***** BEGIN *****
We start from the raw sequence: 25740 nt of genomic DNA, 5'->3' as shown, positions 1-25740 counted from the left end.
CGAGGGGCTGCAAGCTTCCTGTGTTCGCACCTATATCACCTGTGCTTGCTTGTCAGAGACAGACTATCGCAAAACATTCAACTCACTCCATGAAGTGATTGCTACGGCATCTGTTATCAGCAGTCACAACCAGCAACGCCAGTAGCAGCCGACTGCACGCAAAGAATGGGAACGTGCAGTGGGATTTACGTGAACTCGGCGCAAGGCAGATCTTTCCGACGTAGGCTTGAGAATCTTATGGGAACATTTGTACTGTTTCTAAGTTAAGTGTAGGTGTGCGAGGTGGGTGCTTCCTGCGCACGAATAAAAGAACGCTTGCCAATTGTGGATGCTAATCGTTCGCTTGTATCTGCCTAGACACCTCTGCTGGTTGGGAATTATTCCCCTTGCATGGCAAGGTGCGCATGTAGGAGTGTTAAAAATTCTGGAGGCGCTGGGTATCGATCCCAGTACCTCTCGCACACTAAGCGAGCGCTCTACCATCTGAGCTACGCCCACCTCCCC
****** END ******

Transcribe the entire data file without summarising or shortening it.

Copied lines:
We start from the raw sequence: 25740 nt of genomic DNA, 5'->3' as shown, positions 1-25740 counted from the left end.
CGAGGGGCTGCAAGCTTCCTGTGTTCGCACCTATATCACCTGTGCTTGCTTGTCAGAGACAGACTATCGCAAAACATTCAACTCACTCCATGAAGTGATTGCTACGGCATCTGTTATCAGCAGTCACAACCAGCAACGCCAGTAGCAGCCGACTGCACGCAAAGAATGGGAACGTGCAGTGGGATTTACGTGAACTCGGCGCAAGGCAGATCTTTCCGACGTAGGCTTGAGAATCTTATGGGAACATTTGTACTGTTTCTAAGTTAAGTGTAGGTGTGCGAGGTGGGTGCTTCCTGCGCACGAATAAAAGAACGCTTGCCAATTGTGGATGCTAATCGTTCGCTTGTATCTGCCTAGACACCTCTGCTGGTTGGGAATTATTCCCCTTGCATGGCAAGGTGCGCATGTAGGAGTGTTAAAAATTCTGGAGGCGCTGGGTATCGATCCCAGTACCTCTCGCACACTAAGCGAGCGCTCTACCATCTGAGCTACGCCCACCTCCCC